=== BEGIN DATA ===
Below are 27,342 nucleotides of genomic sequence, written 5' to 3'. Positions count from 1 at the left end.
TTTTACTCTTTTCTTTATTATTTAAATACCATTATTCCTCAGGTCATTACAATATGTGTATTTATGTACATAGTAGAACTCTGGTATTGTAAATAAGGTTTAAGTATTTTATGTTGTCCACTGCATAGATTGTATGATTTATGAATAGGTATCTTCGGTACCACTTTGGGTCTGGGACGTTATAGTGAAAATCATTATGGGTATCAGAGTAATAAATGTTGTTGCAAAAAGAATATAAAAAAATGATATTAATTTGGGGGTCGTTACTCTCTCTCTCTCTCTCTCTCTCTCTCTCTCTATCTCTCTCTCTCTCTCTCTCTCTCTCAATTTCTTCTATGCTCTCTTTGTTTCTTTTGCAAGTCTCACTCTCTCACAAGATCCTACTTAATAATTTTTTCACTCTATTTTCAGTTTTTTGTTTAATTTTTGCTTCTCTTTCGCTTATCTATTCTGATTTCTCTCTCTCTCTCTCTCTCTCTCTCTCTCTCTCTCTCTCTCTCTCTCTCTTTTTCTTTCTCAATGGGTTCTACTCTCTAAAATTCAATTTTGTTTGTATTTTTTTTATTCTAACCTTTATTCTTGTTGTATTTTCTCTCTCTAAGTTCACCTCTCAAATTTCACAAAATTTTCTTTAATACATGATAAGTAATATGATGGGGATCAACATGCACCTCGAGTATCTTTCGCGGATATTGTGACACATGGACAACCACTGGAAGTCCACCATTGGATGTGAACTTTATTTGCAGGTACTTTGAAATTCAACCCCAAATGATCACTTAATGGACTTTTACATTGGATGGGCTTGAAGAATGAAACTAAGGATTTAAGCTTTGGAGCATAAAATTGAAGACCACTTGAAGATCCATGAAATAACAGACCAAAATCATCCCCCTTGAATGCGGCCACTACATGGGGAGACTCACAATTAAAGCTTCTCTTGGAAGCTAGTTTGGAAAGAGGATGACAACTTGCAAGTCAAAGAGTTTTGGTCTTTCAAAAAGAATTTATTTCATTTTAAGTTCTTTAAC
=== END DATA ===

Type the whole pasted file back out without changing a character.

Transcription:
Below are 27,342 nucleotides of genomic sequence, written 5' to 3'. Positions count from 1 at the left end.
TTTTACTCTTTTCTTTATTATTTAAATACCATTATTCCTCAGGTCATTACAATATGTGTATTTATGTACATAGTAGAACTCTGGTATTGTAAATAAGGTTTAAGTATTTTATGTTGTCCACTGCATAGATTGTATGATTTATGAATAGGTATCTTCGGTACCACTTTGGGTCTGGGACGTTATAGTGAAAATCATTATGGGTATCAGAGTAATAAATGTTGTTGCAAAAAGAATATAAAAAAATGATATTAATTTGGGGGTCGTTACTCTCTCTCTCTCTCTCTCTCTCTCTCTCTCTATCTCTCTCTCTCTCTCTCTCTCTCTCAATTTCTTCTATGCTCTCTTTGTTTCTTTTGCAAGTCTCACTCTCTCACAAGATCCTACTTAATAATTTTTTCACTCTATTTTCAGTTTTTTGTTTAATTTTTGCTTCTCTTTCGCTTATCTATTCTGATTTCTCTCTCTCTCTCTCTCTCTCTCTCTCTCTCTCTCTCTCTCTCTCTCTCTTTTTCTTTCTCAATGGGTTCTACTCTCTAAAATTCAATTTTGTTTGTATTTTTTTTATTCTAACCTTTATTCTTGTTGTATTTTCTCTCTCTAAGTTCACCTCTCAAATTTCACAAAATTTTCTTTAATACATGATAAGTAATATGATGGGGATCAACATGCACCTCGAGTATCTTTCGCGGATATTGTGACACATGGACAACCACTGGAAGTCCACCATTGGATGTGAACTTTATTTGCAGGTACTTTGAAATTCAACCCCAAATGATCACTTAATGGACTTTTACATTGGATGGGCTTGAAGAATGAAACTAAGGATTTAAGCTTTGGAGCATAAAATTGAAGACCACTTGAAGATCCATGAAATAACAGACCAAAATCATCCCCCTTGAATGCGGCCACTACATGGGGAGACTCACAATTAAAGCTTCTCTTGGAAGCTAGTTTGGAAAGAGGATGACAACTTGCAAGTCAAAGAGTTTTGGTCTTTCAAAAAGAATTTATTTCATTTTAAGTTCTTTAAC